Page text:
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Cool. I'm a gonna try it tonight. Hopefully I'll get to take a pretty picture like Screwy's when it's all done.

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To anyone who is knew with starters I would suggest starting with a beer under 1.050 and not starting out with a very high gravity beer. I've never had a problem other than it never seems to start fermenting as fast as I would like. Which means, it's me that is the problem.

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Got my first starter going! I have another jar of harvested yeast and I want to add it to this batch. Should I do a separate starter or can I create a double starter by refridgerating/decanting this starter and adding more yeast/dme?

2012-07-11_18-33-49_37.jpg

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How big of a batch of beer are you brewing. I did a starter with harvested yeast for a 2.5 gallon batch and it almost blew the lid of the LBK.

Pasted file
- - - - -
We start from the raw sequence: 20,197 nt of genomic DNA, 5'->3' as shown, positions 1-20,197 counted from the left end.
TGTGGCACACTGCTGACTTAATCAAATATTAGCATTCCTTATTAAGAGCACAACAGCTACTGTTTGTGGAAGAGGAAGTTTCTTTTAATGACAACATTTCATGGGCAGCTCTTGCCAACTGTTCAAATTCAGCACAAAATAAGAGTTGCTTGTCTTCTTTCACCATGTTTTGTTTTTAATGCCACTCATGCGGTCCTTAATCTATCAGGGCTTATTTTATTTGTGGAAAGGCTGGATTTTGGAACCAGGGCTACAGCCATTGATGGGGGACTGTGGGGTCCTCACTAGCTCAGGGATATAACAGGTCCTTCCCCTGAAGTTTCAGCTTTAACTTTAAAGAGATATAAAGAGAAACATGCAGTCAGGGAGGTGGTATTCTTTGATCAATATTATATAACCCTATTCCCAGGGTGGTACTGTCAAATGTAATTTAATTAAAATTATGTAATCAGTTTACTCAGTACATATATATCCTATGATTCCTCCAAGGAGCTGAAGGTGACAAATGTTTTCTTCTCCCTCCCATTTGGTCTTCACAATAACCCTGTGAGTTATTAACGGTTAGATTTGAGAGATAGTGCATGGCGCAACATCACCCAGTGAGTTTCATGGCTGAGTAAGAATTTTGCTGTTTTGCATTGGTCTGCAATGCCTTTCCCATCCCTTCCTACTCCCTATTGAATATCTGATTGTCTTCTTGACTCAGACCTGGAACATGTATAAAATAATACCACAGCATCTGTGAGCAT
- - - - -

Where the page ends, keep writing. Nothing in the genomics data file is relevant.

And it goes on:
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"OikoEco" post=274067 said:

Got my first starter going! I have another jar of harvested yeast and I want to add it to this batch. Should I do a separate starter or can I create a double starter by refridgerating/decanting this starter and adding more yeast/dme?


I would use a one liter starter for a 2.5 gallon batch of ale and a two liter starter for a 2.5 gallon batch of lager. You want to target around 100 billion cells for a 2.5 gallon batch of ale and double that for a 2.5 gallon batch of lager.

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It's a 5 gallon Hefe. I didn't get to add the second jar of harvested yeast as I intended because I miscalculated the amount of water+DME. I guess I'll just wait and see how active this 1L starter gets.